Those that impress are offered a first-round in-person interview with a partner and an associate, and are then asked to complete a written exercise. This stage is geared toward finding out more about a candidate's background, motivations and career aspirations, but recruiters will also be assessing technical and commercial knowledge. Graduate recruitment and development manager Lisa Powell tells us successful candidates are the ones who demonstrate “an understanding of our practice areas thoroughly enough that they can hold a conversation about them” and, of course, “a keen interest in Weil.” She advises candidates to “put some thought into our business and how it differentiates itself from competitor firms.”
“It’s formal in as much as any interview is,” Powell continues, “but we hope candidates feel at ease when they meet partners. It’s challenging, but we’re not looking to catch anyone out. It should be enjoyable.” Successful applicants are then made vacation scheme offers. For candidates applying directly for a training contract, there is a second-round interview with two partners before offers are made.
Weil runs three two-week vacation schemes: one in the spring and two in the summer. There are 30 places available across all three. Students spend each week in a different practice area and are required to complete assessments during the programme, including a group negotiation exercise and a group pitch presentation.
According to Lisa Powell, “those who perform really well are the ones able to juggle different tasks – people who can balance the preparation necessary for their assessments with the work they’ve been asked to undertake for their supervisor. These are the skills they need as a trainee at Weil.” She adds that the vacation scheme is not only a chance to test such skills but “to assess a candidate’s enthusiasm and attitude towards their work.”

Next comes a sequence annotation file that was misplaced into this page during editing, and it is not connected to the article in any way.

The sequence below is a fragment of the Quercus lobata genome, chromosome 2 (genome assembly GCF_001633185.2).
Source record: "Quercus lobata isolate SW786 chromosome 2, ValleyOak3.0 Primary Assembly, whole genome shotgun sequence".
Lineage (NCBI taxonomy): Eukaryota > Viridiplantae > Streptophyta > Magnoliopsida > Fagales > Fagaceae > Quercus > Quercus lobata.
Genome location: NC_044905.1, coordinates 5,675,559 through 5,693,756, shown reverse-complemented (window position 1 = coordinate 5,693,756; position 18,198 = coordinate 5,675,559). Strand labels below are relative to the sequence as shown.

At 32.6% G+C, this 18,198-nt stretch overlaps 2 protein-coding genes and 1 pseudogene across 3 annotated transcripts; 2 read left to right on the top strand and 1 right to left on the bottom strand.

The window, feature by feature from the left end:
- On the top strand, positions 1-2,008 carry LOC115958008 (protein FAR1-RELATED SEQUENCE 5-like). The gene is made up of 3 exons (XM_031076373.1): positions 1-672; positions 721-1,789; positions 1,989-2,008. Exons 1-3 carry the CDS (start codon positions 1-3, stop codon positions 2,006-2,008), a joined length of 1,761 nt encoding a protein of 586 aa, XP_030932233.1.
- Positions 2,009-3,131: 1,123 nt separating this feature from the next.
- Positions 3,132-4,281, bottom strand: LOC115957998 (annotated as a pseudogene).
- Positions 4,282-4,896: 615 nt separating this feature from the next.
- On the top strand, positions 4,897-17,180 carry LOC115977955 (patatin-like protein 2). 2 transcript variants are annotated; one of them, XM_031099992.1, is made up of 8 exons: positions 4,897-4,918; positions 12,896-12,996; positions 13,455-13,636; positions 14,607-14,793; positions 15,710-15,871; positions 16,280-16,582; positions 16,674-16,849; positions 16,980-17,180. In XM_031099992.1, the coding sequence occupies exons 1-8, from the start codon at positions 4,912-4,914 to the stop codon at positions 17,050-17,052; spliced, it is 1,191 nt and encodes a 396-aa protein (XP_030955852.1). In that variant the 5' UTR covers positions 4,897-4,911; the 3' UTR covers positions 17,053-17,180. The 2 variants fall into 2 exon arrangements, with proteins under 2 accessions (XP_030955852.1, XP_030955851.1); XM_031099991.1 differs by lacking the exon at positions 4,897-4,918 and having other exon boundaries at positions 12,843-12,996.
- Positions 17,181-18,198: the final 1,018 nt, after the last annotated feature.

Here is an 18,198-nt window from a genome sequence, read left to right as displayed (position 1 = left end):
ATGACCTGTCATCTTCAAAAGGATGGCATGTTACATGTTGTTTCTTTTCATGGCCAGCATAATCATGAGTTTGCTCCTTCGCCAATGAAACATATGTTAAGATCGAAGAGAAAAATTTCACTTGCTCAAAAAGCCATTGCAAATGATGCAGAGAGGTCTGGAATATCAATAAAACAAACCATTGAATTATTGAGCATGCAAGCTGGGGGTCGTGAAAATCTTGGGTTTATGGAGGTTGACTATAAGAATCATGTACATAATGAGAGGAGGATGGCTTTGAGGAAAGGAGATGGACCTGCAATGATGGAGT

'Social darts' (like darts, but more fun), ping-pong tournaments and dinner at the swish Kensington Roof Gardens have featured in previous vacation schemes. Participants are also invited to informal drinks with the graduate recruitment team and trainees on their last day. The vac scheme also culminates in an interview with a few partners, and if students impress at this stage they'll be offered a training contract.
Private equity explained
Weil, Gotshal & Manges (London) LLP
110 Fetter Lane,
- Partners 33
- Associates Over 100
- Totaltrainees 26
- UKoffices 1
- Overseasoffices 17
- Contact Graduate recruiters: Lisa Powell, Rebecca Player
- Application criteria
- Training contracts pa: Up to 15
- Minimum required degree grade: 2:1
- Minimum UCAS points or A levels: AAB (or equivalent)
- Vacation scheme places pa: Up to 30
- Dates and deadlines
- Training contract applications open: 1 January 2018
- Training contract deadline, 2020 start: 31 July 2018
- Vacation scheme applications open: 1 October 2017
- Vacation scheme 2018 deadline: 13 January 2018
- Salary and benefits
- First-year salary: £46,000
- Second-year salary: £50,000
- Post-qualification salary: £115,000
- Holiday entitlement 25 days
- LPC fees: Yes
- GDL fees: Yes
- Maintenance grant pa: £8,000
Established in 1996, Weil’s London office is the largest of its European offices and the hub of its European practice. The office is a leading player in the UK legal market and is consistently regarded as one of the most successful London offices of a US-based law firm. The firm supports a varied client base of European, US and global private equity houses, corporates and financial institutions on domestic and cross-border matters.
Weil’s strategy is focused on long-term investment in recruiting and retaining exceptional talent at all levels. The firm’s people celebrate diversity and inclusion, and its award-winning pro bono programme is deeply ingrained in the firm’s culture.
Main areas of work
The majority of the firm’s work involves multidisciplinary teams across the specialist fields of tax, competition, IP, IT and data privacy, employment, management incentives, real estate, corporate governance and compliance, leveraging the expertise of its fullservice capabilities for its clients.
You will be paid £400 per week.